Laurence Olivier plays Logan, a barrister who falls in love with Leslie (played by Merle Oberon), the woman he thinks his client will soon be divorcing. Written by
H. A. Lakatos <firstname.lastname@example.org>
Merle Oberon and Alex Korda started a beautiful friendship on this film, which often meant starting to rehearse by 12:30 in the afternoon followed quickly by lunch which lasted until 3:30pm which meant filming finishing by 10 or 11 at night! See more »
When on the ship, Logan and Leslie move to the bulwark and Logan holds on to the pillar to his right. In the very next shot, he has both of his hands on the top rail and then holds on to the pillar to his right again. See more »
Modern woman has disowned womanhood but refuses man's obligations. She demands freedom but won't accept responsibility. She insists upon time to develop her personality, and she spends it in cogitating on which part of her body to paint next.
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This short, unique and original screen-play proved no short of brilliant. It has a simple and entertaining plot of charming but mischevious young Leslie (known at first as Lady X) imposing herself on a foggy night on irritable young masoganistic barrister Everard Logan. Logan declares that he is not in the least bit stirred by her charms, however she finally ends up enjoying his bed, pyjamas and breakfast whilst he has the mattress next door. Ofcourse, being the eligible handsome typical thing that he is, he falls in love with her and vows to arrange her divorce for her, (despite the fact she has no husband!) Ralph Richardson as Lord Mere (Leslie's supposed husband) and Binnie Barnes (the REAL Lady Mere)also help to put him in the light at last. Hurt and irritated, Logan throws his affections for Leslie back in her face and leaves. She goes after him, and naturally, they agree to the marriage finally that Logan had always wanted, and Leslie finalises in curing Logan of his haughtily sexist views.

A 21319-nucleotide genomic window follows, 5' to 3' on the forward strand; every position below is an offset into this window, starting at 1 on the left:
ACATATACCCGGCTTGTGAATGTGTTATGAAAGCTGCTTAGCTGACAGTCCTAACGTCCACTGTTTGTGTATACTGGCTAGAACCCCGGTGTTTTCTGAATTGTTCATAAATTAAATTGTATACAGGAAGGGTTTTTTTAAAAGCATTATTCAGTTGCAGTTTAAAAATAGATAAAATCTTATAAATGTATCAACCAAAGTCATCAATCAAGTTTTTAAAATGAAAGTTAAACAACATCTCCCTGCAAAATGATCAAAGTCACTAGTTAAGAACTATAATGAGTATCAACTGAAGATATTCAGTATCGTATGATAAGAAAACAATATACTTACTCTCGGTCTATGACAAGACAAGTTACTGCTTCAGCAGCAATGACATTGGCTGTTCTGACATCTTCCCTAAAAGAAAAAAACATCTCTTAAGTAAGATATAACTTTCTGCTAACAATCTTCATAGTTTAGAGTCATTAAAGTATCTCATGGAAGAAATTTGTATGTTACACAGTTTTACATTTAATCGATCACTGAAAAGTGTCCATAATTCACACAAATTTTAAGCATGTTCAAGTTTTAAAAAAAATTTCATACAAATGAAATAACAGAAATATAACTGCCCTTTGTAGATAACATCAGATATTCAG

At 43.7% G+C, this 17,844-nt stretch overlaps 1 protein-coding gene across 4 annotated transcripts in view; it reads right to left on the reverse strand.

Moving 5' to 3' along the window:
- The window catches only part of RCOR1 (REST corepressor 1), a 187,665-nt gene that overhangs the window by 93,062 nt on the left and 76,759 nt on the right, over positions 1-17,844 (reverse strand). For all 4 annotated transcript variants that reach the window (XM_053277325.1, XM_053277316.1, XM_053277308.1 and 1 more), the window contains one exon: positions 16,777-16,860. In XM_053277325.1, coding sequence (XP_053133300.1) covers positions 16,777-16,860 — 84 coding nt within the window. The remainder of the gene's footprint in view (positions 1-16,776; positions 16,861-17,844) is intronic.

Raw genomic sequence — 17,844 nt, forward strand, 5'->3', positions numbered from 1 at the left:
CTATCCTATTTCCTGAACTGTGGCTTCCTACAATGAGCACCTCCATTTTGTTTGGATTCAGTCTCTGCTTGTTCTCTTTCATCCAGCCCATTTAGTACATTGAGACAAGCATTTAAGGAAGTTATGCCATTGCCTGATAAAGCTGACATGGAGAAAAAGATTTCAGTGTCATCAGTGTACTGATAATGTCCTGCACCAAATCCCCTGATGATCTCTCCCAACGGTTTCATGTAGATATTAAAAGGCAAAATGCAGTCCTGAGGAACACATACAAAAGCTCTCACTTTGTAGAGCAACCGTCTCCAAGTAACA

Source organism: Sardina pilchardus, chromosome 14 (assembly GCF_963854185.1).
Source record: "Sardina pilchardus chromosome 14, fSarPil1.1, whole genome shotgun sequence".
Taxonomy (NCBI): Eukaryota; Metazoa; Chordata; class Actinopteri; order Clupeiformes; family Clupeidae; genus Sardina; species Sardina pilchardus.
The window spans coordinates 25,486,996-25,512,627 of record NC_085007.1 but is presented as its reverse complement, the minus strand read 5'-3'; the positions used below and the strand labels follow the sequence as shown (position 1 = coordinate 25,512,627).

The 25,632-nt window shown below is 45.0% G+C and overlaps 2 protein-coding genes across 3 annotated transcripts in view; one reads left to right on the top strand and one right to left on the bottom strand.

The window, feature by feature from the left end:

Some say Laurence Olivier is out of his depth in this sort of a film, since in no way is this Hamlet or Harry V or any great feat of literature such as Wuthering Heights, and in no way is he a born comedian. But he gives it unmatched gusto and IS HE SARCASTIC!! His scenes with Merle Oberon, who plays the sweet little charmer of a Leslie are delightful. Oberon is adorable and could not have been better as Leslie.
It's been said before that Oberon and Olivier had a wonderful chemistry on screen, just as well as Leigh did in fact; however it could be argued so. They were just as contrastingly wonderful in Wuthering Heights, a classic film which I adore.
If you're in the mood of a short but sweet comedy, you couldn't ask for better than this. Fantastic!
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